Danville residents consider cost to upgrade school

Danville school leaders say the building is deteriorating, but residents are apprehensive about the footing the bill to get fix the problem.
Published: Dec. 9, 2022 at 6:27 AM EST
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DANVILLE, Vt. (WCAX) - Danville school leaders say their building is deteriorating, but some residents are apprehensive about footing the bill to fix the problems.

“We’re one failed system away from what I would consider a crisis in that building,” said Caledonia Central Supervisory Union Superintendent Mark Tucker.

The Danville School was built in 1937 and is home to 355 students in pre-K-12. Tucker says the building has small classrooms, a struggling air ventilation system, outdated electrical and plumbing systems, an incomplete sprinkler system, and other out-of-code infrastructure.

But with three options ranging from $32 million to $75 million to renovate or redo the school completely, Tucker says the district is in a predicament when it comes to paying for it.

“There’s no federal or state funding to help support these projects. Right now, I can’t tell our community that they’re... that any of that is going to materialize. So, we’re looking at the community having to foot the bill and residents are understandably upset about it, about the cost and the impact on their property taxes,” he said.

How much a resident will pay depends on their house site value and/or their income. One example shows some residents will pay about $900 a year.

The idea of renovations is a talking point in town. “I’m just not sure how much they’re needed now. I’d like to know about enrollment, if it’s going up and down. There’s a lot of factors to consider,” said Mark Remick, a local resident.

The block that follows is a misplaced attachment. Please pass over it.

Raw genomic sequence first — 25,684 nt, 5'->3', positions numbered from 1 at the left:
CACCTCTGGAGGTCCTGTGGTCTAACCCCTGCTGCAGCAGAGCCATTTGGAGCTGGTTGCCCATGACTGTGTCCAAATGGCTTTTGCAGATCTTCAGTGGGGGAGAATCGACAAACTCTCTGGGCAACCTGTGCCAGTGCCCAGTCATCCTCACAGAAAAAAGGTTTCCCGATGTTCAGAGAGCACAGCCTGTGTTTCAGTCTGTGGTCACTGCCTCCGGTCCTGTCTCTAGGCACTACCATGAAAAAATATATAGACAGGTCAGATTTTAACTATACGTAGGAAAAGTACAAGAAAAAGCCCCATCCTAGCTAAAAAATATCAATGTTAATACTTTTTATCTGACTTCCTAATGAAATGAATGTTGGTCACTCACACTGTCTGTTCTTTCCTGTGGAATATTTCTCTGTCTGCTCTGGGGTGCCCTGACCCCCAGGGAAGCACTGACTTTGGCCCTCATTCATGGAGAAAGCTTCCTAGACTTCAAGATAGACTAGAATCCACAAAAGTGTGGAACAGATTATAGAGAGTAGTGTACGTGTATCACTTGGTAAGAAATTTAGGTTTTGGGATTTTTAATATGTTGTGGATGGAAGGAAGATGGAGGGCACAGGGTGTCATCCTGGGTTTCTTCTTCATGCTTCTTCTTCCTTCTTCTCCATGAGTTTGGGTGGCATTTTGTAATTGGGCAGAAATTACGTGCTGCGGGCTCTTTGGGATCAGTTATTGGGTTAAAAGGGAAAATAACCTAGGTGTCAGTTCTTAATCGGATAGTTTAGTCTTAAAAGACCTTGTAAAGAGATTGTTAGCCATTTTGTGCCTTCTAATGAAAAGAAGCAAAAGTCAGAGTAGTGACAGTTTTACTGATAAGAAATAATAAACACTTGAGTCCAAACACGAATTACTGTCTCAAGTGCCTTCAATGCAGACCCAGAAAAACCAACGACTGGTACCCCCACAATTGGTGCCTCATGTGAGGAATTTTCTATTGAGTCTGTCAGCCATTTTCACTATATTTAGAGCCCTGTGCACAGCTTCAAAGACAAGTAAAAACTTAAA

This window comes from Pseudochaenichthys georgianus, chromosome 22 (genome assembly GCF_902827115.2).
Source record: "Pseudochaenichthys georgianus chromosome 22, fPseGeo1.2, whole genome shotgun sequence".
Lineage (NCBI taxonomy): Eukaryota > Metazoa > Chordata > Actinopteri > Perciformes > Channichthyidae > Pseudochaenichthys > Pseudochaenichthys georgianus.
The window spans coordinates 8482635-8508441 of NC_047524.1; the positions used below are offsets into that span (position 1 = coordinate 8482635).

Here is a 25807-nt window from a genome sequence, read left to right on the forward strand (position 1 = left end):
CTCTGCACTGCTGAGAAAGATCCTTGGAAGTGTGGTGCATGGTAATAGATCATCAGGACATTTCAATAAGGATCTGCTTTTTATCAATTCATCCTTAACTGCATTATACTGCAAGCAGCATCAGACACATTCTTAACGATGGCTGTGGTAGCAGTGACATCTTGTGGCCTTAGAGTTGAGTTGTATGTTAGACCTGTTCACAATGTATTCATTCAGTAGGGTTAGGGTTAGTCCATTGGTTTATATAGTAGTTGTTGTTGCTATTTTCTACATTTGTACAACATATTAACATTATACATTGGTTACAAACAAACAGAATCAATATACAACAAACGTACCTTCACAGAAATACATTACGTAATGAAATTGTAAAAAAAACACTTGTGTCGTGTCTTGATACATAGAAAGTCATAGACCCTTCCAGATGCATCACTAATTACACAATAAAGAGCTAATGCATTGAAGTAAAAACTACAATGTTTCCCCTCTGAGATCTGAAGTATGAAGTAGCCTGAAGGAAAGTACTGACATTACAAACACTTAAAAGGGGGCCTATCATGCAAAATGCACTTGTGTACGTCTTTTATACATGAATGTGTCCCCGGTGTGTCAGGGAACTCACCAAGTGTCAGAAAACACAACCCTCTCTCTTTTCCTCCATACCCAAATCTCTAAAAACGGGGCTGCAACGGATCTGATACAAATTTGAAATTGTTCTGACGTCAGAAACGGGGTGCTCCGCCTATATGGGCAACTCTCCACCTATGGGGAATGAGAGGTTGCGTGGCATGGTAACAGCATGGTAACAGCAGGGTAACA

“No matter what the taxes are, if it’s going to improve it for the kids and the teachers as well, they should do it,” said David Sibinch, of Danville.

Danville School Board Chair Clayton Cargill says there are roughly 1,100 taxpayers in the community. “I have no doubt that that the needs are glaring and that the needs are imminent. The money is staggering and the money is a major major stumbling block,” he said.

The Building Advisory Committee is being reinstated to reevaluate the building options, discuss bringing the building up to code, and discuss the role school choice plays in the community. “We’re gonna reconvene with the committee and the committee on the building and see if we can move forward with some different solutions,” said Cargill. He adds that the building committee isn’t operating on a specific timeline.

Vermont Secretary of Education Dan French says a lack of state and federal funding creates a dilemma for schools and underscores equity issues with facilities. He says some places in the state wouldn’t hesitate to pass a bond, while others would struggle to do that.

The state in April released an inventory of all the school facilities. The next step in Act 72 comes this winter when an outside professional will be doing assessments in schools to have a report about their conditions.

French says there isn’t a regular, consistent stream of federal funding for facilities upgrades, but the state wants to have data ready if there becomes money available. “We would be able to essentially have a shovel-ready argument to apply for those funds. But the Legislature and Act 72 also directed the agency to start exploring funding options. So, you know, while this other work is going on, we’re also engaged in the policy review of identifying potential funding sources, updating our construction standards, which exist in regulation,” said French. “So, all these things are kind of happening simultaneously.”

French says the next facilities report will be done in fall 2023. Meanwhile, PCB testing is going on in schools and has been since the summer.

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